This past Sunday was a bit of a milestone at Ocean Park. A milestone in the fact that the words of the hymns were displayed on the back wall. Some may be wondering, “Why on earth this would be a milestone”, while others are thinking, “Why on earth would we take such a drastic step.” To some change can be frighting because it feels uncontrollably rapid; yet to others it is frustrating waiting for change to unfold slowly. To the former group I want to assure you that we are not changing for the sake of change, to be trendy, or because we want to get rid of the past. To the latter group I want to encourage you be careful that you do not chase so quickly after the latest and greatest that you miss what is lasting and substantial. I would say to both groups that the past, present, and future our of church is the Gospel. The reason we exist as a congregation is because of the Gospel and anything that distracts us from proclaiming it, replaces it as the core of our church, or removes our focus from it must not be tolerated. That being said, there are two dangerous things in our sanctuary with incredible power to distract us from proclaiming the gospel in our music: the projector and the hymnals. You may be wondering how a hymnal AND a projector can be a distraction to the gospel. It has to be an either or proposition. Right? Wrong. Our technology, whether it be printed words bound in a book or digital words magically broadcast on a screen, can distract us from the gospel. If we get to the point that we cannot worship without a certain type of technology we must step back and admit that we may have a problem with our understanding of the gospel and with idolatry. It is imperative that our technological preferences not impede our love, proclamation, and focus on the gospel. Rather our technology should assist us to proclaim the message of the gospel. In the history of the church we see the power of technology to spread the gospel; the Gutenberg Press was the technology that fueled the Reformation, small aircraft empowered missionary pilots to reach people otherwise unreachable, and the internet, radio, and satellite tv have penetrated anti-Christian nations were Christians missionaries were forbidden. Technology can be a great aid for the spread of the Gospel.
Therefore, let me share with you some of the reasons I feel it is appropriate that Ocean Park embrace technology as a tool to proclaim the gospel. 1) The hymnals are older than me (and according to my kids that’s REALLY old). Our hymnals are full of many timeless God-centered, Gospel-exalting hymns that have been sung by Christians for generations. The hymns aren’t going anywhere just how we present them. Since our hymnals were printed in 1975, Lifeway has released two new editions of The Baptist Hymnal introducing hymns from the past forty years (two new generations of Christians). If we refuse to sing outside of the hymnal we will miss out on forty years of Great “New” Hymns of the Faith. I certainly think it would be foolish to ignore forty years of music that God has gifted men and women to write for the edification and encouragement of the church. 2) Jax Beach is comfortable with technology. The average age of Jax Beach is 38 (which is also younger than our hymnals). The average 38-year old has a smartphone, computer, and probably a tablet of some sort. They grew up with video games, use a computer at their job, don’t remember not having cable, and have never seen a black and white tv. The average 38 year old has never used a hymnal. The reality is that if we want to introduce Gospel-centered worship to Generation X or Generation Y, harnessing the power of technology is a logical place to begin. We can fuse contemporary technology and traditional worship from generations past to bring glory to our eternal God. 3) Our goal is to be God-centered not preference centered. I go to Burger King to “Have it My Way”; I go to church to worship God’s way. As a church we need to start thinking, “Do the lyrics of this song focus on who God is and what God has done?” rather than “Is this song familiar or does it remind me of the ole’ time religion of the good ole’ days”. Do the lyrics of our songs teach the congregation about the atoning work of Jesus Christ or do they just reflect a style of music that makes me feel comfortable and stir my emotions? Consequently, young people turn their noses up at ‘old’ music for the same reason that older people look down their noses at ‘new’ songs. It’s different. It’s not my preference. It’s not what I like. Ultimately, if we are a church that is serious about the Gospel we will be continually looking to adapt to meet the challenges of the time we live in. We believe that we have the antidote to the sinful human condition; the Gospel. Therefore, we should strive to “become all things to all people, that by all means I might save some. I do it all for the sake of the gospel, that I may share with them in its blessings” (1 Cor. 9:22-23). Our preferences should never take priority over the Gospel. We are never free to compromise the Gospel but our preferences should be the first thing we are willing to lay aside in order that the Gospel be proclaimed.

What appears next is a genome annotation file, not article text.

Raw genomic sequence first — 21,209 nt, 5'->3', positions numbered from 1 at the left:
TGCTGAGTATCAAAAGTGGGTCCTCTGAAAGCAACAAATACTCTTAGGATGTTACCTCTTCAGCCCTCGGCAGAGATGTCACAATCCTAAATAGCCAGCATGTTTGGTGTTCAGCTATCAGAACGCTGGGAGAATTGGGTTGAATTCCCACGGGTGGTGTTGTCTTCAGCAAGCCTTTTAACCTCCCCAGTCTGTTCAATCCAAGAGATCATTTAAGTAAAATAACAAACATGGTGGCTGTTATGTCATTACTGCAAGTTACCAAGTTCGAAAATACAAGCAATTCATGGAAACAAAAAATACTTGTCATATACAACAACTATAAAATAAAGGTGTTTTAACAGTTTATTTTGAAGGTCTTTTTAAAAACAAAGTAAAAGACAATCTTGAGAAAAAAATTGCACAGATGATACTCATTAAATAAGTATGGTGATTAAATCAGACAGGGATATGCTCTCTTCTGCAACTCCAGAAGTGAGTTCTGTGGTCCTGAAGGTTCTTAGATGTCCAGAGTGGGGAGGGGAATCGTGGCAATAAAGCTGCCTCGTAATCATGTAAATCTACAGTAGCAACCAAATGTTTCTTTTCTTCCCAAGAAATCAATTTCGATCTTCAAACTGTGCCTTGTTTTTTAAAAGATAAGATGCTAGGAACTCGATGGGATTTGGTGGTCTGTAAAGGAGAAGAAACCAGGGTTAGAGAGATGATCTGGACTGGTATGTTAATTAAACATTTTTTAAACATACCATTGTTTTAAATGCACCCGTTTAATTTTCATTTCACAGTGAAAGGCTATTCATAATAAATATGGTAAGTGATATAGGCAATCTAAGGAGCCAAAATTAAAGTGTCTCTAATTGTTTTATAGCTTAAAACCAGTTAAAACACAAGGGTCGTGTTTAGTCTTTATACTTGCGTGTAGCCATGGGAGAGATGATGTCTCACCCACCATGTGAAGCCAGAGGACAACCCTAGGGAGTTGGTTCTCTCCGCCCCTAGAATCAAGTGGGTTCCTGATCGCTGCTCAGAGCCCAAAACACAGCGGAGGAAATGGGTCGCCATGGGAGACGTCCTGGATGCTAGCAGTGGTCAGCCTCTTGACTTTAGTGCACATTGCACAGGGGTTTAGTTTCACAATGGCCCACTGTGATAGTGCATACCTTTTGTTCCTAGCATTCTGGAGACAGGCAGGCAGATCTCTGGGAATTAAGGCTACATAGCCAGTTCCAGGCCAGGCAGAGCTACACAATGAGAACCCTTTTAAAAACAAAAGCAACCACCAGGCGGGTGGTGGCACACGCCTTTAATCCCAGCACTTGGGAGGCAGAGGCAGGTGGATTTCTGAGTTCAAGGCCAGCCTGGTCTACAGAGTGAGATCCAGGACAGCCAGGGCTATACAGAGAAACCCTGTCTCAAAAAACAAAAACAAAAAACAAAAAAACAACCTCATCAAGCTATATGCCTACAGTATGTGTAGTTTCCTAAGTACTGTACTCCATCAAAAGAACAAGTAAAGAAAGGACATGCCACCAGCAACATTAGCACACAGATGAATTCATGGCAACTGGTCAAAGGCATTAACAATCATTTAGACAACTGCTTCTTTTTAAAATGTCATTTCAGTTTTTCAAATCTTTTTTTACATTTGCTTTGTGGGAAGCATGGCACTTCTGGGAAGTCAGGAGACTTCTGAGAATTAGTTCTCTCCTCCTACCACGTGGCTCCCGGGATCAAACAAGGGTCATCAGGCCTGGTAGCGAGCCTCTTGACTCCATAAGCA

Ultimately, the hymnals aren’t going anywhere. If you know what those little black dots above the words mean then you are empowered to continue to use them. By using an projector, we gain flexibility to sing hymns that were left out of our hymnal or written after. As a matter of fact, two of the ‘new songs’ that I have introduced in the past year aren’t new at all. ‘Here is Love’ was written in 1876 while “Before the Throne of God Above” dates back to 1863. I think you would agree they are timeless because they are “God-centered and Gospel-exalting” not just because they are in the pages of a hymnal or sound like the good ole days. May we be quick to exalt the Gospel and focus our hearts on Christ as we await the return of our Lord.
Soli Deo Gloria